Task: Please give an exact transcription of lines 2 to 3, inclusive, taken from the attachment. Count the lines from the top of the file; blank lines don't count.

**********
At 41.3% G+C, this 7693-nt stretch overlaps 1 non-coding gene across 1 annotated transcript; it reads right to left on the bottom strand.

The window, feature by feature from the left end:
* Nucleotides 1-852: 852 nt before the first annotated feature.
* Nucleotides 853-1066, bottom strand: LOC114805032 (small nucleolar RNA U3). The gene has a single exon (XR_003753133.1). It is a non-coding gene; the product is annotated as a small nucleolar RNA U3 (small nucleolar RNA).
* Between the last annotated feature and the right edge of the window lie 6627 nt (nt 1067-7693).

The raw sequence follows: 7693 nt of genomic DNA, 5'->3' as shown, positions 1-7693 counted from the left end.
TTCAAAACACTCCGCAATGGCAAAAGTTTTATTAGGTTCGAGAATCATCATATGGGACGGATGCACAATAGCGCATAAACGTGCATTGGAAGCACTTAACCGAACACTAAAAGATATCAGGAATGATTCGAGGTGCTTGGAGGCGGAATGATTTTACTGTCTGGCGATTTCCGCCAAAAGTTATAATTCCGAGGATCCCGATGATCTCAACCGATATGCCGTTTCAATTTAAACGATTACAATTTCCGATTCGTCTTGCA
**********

The window, feature by feature from the left end:
* Nucleotides 1-852: 852 nt before the first annotated feature.